Few things scare me more than the thought of being trapped beneath the rubble of my own house after an earthquake strikes at 3:36 a.m.
The darkness, the weight of whatever debris is crushing you, the pain and, worst of all, the terrifying thought you may never be found or that no one else is alive to find you — it’s enough to make you hysterical even though the sun is shining and the earth, for the moment, is rock solid and still — at least here.
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Actually, the precise timing isn’t that important. Any earthquake that strikes in the middle of the night will do for purposes of this nightmare. It’s just that 3:36 a.m. is the exact time Wednesday morning that a 6.2 magnitude earthquake hit central Italy.
By now you’ve seen the videos of the rubble and watched the locals digging, sometimes with bare hands, to get at people who may be living out my fears. My nightmare is not irrational.
We’ve all seen the predictions. It may happen tomorrow or in 50 years, or maybe in 100 years. What were the predictions Tuesday afternoon for the people of Ascoli, where by Wednesday morning people were frantic for equipment that could move heavy objects?
But while our hearts and prayers, and whatever other resources Americans are so generous about sending at times like this, are appropriately directed at Italy, our second thought should be about our own homes.
Italy wasn’t alone this week. A 6.8 magnitude quake hit Burma on Wednesday, as well. On a worldwide scale, the terra is never really firma. The earth is constantly moving somewhere.
And it will move here.
Four months have passed since the last Great Utah Shakeout, the annual earthquake drill that involves many businesses in the area. Drills are fine, but my guess is they prepare you for the real thing about as well as a flight attendant’s instructions about oxygen masks prepare you for the horror of an actual mid-air emergency.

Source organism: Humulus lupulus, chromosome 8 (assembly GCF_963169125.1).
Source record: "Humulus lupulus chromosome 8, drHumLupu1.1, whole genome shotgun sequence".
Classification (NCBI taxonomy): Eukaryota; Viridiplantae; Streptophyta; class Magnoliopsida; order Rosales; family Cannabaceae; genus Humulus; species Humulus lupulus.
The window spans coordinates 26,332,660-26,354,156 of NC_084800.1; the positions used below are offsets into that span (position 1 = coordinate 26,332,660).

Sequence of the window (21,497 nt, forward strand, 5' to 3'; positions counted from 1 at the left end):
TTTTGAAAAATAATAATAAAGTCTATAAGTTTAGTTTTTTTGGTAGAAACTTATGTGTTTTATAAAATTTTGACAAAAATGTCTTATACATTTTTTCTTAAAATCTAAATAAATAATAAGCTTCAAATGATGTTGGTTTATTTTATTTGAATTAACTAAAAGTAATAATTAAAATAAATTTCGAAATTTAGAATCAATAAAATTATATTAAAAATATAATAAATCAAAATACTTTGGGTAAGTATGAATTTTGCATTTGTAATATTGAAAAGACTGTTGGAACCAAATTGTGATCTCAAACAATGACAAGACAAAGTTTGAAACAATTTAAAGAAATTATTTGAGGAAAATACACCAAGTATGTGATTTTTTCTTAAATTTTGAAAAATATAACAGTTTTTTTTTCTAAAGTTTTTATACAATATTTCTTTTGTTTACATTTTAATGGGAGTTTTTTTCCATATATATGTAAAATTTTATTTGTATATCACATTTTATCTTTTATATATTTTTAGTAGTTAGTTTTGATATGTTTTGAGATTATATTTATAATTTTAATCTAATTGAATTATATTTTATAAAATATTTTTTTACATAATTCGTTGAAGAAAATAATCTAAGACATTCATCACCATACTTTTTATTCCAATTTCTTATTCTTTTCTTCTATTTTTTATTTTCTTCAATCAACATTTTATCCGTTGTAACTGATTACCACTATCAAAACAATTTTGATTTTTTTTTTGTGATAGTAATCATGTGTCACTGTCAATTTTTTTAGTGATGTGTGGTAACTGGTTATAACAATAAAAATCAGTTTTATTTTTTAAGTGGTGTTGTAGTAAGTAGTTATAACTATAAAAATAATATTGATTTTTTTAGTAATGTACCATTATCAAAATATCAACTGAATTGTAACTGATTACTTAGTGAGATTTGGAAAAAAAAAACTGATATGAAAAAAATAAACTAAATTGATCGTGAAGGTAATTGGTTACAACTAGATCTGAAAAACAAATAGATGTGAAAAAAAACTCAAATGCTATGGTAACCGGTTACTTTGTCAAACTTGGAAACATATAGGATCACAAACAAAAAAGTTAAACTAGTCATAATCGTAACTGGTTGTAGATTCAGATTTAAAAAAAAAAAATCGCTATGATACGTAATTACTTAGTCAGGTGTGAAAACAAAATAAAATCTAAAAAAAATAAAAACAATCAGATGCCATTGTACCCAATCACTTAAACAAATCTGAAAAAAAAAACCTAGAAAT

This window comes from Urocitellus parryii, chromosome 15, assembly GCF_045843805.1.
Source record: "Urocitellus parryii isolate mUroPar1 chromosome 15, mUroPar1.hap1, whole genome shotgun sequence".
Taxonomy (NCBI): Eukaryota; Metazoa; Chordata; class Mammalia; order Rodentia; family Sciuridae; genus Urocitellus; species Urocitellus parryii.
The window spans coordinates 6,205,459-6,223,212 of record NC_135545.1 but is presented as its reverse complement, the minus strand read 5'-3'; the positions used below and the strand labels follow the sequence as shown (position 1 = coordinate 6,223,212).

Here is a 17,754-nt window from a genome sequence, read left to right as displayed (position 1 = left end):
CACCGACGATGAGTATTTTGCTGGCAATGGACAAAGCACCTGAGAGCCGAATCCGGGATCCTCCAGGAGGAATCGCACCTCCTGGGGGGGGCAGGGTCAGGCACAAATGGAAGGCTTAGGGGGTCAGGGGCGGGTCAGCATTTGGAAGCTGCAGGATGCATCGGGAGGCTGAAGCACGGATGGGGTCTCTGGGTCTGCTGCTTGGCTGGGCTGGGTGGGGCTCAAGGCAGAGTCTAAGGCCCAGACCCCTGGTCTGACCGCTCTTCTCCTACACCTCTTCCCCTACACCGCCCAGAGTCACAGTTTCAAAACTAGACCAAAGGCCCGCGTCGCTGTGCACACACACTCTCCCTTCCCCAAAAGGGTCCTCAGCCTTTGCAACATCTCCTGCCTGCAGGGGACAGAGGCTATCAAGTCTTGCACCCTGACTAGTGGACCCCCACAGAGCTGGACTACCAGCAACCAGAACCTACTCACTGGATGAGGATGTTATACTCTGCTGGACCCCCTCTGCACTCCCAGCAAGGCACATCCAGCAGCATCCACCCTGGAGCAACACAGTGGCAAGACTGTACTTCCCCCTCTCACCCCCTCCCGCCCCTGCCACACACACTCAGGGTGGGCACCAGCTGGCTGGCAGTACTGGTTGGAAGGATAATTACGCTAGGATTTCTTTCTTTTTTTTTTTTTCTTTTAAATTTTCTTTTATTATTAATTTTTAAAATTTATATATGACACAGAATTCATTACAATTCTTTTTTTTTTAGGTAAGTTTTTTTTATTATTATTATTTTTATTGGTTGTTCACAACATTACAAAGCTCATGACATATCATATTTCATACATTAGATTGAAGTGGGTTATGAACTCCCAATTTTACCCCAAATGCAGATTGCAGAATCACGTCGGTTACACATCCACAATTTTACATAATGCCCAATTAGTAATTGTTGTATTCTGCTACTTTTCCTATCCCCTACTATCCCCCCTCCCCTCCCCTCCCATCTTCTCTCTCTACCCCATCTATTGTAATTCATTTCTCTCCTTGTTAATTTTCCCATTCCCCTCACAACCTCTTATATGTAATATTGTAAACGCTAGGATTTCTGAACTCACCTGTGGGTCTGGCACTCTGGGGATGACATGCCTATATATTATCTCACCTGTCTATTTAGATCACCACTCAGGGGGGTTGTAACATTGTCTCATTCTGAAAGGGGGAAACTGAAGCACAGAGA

We hide under our desks for a moment and then file in an orderly manner to the spot where our employer has determined employees should assemble in an emergency.
But when we open the stairwell in these drills, we aren’t confronted with a 50-foot drop off into a dark abyss. “Scarps,” or cliffs almost 10-feet high, could be formed by fractures in the earth, as Bob Carey, operations chief for the Utah Division of Emergency Management, told reporters in April. That may be a minor thing compared to life within some high-rise buildings downtown.
Carey was among several officials this year who laid out the aftermath of a 7.0 quake along the Wasatch Front in stark detail. If it hits at 2 a.m., expect 2,487 deaths and 36,000 injuries. A midday quake would be slightly less deadly, and an afternoon rush hour one would be somewhere in between. Such exact numbers are jarring, but that may be the point.
But while we’re being jarred, here’s something to consider. The main water line for Salt Lake City crosses over a fault line 19 times. How much do you need water on a daily basis?
The folks who deal with these figures talk about their hope of fostering a “culture of preparedness” here. Unfortunately, people just aren’t like that.
Maybe we need another Iben Browning. About 26 years ago he predicted a massive quake in the nation’s mid-section in early December.
Browning was a biologist. The rational reaction would have been to dismiss his prediction because, well, not even scientists who study earthquakes can predict them. But for a while, people hit stores for emergency supplies like banks during the Depression.
Unfortunately, when the predictions proved false, some people might have slipped into a sense of cynicism about it all.
And that’s the trouble with earthquakes. They don’t leave calling cards. Their damage isn’t always predictable, notwithstanding those exact casualty figures I cited earlier. But they can be much more manageable with the right preparation.
As I write this, officials say the death toll in Italy is 250, but that is certain to rise. A lot of them, true to my worst fears, were asleep when it happened.